Editor’s note: This is the second in a special, week-long series on library programming for underserved, troubled teen populations, written by authors and a librarian who participated in the Great Stories CLUB.
Earlier this month I had my first visit to a juvenile detention center. As part of the American Library Association’s Great Stories CLUB, my novel The Brothers Torres was selected (along with Jennifer Brown’s debut Hate List and Dope Sick by the incomparable Walter Dean Meyers) for inclusion in this year’s theme “Second Chances.” According to ALA’s website, the Great Stories Club “is a reading and discussion program that targets underserved, troubled teen populations.”
I arrived about a half-hour before the event and was met at the front door of the facility by Mr. Williams, who lead me through a couple locked doors and into the room where I’d be reading. We were soon joined by Stephanie Wilkes, the librarian; Lamar Anderson, head of education; and Mr. Elliott, director of the center. I was grateful for a few minutes to talk about the facility. They were (deservedly) proud of the place.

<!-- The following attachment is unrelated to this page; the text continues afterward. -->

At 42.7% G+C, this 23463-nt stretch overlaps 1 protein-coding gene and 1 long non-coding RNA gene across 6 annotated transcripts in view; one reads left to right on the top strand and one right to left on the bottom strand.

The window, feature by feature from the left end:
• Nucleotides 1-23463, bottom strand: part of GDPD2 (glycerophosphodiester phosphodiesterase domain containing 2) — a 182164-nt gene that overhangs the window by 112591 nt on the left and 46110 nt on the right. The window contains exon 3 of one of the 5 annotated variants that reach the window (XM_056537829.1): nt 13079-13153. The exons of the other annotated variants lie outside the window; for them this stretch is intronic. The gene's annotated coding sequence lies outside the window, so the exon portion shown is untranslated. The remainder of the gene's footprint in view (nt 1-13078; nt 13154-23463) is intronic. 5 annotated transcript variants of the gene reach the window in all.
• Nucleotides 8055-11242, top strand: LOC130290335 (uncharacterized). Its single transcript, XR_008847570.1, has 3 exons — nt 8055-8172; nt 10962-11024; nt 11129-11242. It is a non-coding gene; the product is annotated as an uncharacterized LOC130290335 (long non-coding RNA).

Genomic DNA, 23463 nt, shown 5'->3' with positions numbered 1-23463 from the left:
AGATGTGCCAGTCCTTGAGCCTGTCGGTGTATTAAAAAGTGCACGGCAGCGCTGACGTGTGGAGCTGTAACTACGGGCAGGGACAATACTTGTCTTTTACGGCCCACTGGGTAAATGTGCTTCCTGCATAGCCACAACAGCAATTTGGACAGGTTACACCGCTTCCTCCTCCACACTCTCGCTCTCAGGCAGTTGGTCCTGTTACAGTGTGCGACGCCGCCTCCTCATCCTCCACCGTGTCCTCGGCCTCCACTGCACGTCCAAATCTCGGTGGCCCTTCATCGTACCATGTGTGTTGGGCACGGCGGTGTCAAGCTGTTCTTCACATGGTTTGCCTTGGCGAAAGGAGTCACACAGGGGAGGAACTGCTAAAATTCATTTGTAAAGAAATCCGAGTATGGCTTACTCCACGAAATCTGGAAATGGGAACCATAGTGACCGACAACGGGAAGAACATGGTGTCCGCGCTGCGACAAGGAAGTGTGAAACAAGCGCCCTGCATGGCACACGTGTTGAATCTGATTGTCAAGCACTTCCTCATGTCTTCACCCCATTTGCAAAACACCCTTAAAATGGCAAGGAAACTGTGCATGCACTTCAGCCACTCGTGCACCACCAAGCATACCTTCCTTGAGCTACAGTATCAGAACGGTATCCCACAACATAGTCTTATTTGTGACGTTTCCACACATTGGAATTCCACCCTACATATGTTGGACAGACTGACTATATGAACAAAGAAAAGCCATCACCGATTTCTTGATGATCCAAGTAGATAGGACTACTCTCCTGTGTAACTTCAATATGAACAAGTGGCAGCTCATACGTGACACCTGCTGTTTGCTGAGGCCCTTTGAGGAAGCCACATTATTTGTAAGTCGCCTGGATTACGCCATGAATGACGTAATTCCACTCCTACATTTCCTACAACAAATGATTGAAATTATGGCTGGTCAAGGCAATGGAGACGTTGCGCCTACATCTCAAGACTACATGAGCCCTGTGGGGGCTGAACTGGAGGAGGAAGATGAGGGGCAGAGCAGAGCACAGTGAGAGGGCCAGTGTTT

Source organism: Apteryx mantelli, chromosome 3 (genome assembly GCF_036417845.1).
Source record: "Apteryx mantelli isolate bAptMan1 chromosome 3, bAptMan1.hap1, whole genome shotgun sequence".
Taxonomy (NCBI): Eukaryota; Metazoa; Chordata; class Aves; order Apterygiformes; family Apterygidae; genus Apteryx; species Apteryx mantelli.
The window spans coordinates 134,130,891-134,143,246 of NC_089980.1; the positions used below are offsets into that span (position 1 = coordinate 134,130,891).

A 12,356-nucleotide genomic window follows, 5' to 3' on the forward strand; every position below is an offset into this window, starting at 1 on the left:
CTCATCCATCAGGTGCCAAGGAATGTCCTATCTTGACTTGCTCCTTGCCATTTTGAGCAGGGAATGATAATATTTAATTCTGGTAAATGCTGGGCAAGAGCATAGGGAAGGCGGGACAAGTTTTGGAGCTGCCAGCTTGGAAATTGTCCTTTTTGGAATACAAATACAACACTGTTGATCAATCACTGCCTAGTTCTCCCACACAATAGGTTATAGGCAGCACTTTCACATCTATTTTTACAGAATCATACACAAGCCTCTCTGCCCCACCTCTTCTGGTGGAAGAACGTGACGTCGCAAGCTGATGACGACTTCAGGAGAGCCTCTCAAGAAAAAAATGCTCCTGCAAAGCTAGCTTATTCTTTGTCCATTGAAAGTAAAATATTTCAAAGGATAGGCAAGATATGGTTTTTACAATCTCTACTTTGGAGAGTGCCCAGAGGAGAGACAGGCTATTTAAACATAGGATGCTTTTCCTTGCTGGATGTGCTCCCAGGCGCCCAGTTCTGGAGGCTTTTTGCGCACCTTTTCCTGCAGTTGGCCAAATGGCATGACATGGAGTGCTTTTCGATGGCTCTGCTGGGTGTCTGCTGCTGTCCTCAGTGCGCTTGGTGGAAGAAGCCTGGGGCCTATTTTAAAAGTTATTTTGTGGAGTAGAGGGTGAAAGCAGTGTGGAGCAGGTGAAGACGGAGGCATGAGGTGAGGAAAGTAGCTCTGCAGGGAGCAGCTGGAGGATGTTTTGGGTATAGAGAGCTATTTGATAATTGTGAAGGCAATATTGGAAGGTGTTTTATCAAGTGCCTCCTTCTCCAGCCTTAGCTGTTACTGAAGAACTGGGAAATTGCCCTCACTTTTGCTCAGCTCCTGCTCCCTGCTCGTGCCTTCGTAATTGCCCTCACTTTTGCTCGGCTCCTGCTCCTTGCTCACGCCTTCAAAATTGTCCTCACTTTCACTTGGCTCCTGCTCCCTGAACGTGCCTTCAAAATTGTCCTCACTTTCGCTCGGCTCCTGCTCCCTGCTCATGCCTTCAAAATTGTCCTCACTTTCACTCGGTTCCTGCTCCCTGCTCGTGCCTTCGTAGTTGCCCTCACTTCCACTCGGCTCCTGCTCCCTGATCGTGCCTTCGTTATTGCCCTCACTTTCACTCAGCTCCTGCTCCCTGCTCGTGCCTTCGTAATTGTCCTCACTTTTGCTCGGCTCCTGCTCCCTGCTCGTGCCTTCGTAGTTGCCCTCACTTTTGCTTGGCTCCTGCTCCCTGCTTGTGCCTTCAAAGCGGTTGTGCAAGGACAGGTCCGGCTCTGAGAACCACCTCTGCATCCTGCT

I learned that the kids ranged in age from thirteen to seventeen. It was generally a short-term facility, although some kids were there for three months or more. They’d been detained for offenses as varied as skipping school to fighting or armed robbery. In a number of cases, the kids received better care in the facility than they did at home. Also, they completed their school work during the day, and they generally left the facility having caught up or surpassed their classmates in school.
Then the kids shuffled in, girls first, followed by the boys. Ms. Wilkes offered a wonderful introduction of me and of the Great Stories CLUB, and then we were off. I read a chapter from the book, and I spent the rest of the hour answering questions and signing books. Mr. Elliott and Mr. Anderson took me on a tour of the facility afterwards, followed by cake, with a message on the icing that read, “Green Oaks JDC Welcomes Coert Voorhees.” Ms. Wilkes apologized that the cake had been pre-sliced, rendering the message slightly illegible, but knives weren’t permitted in the facility. Needless to say, this issue was generally not a problem at my other school visits.
During my reading, I couldn’t help but feel slightly uncomfortable as I read a passage about a party spot the narrator hoped to visit now that he is a sophomore: “There’s such a huge network of narrow dirt roads and hidden nooks and crannies that the cops can hardly ever find the festivities, let alone bust them up.” I was acutely aware that I was in the presence of actual cops who had busted up actual festivities—and actual kids who might have had their festivities busted up by these cops.
My favorite part of the evening was the Q&A that followed the reading. Once we got the basics out of the way—I didn’t make a billion dollars on the book; I don’t really have the tattoo that’s on the cover; no really, I swear I didn’t make a billion dollars on the book—we got into a good discussion about goals and dreams and writing.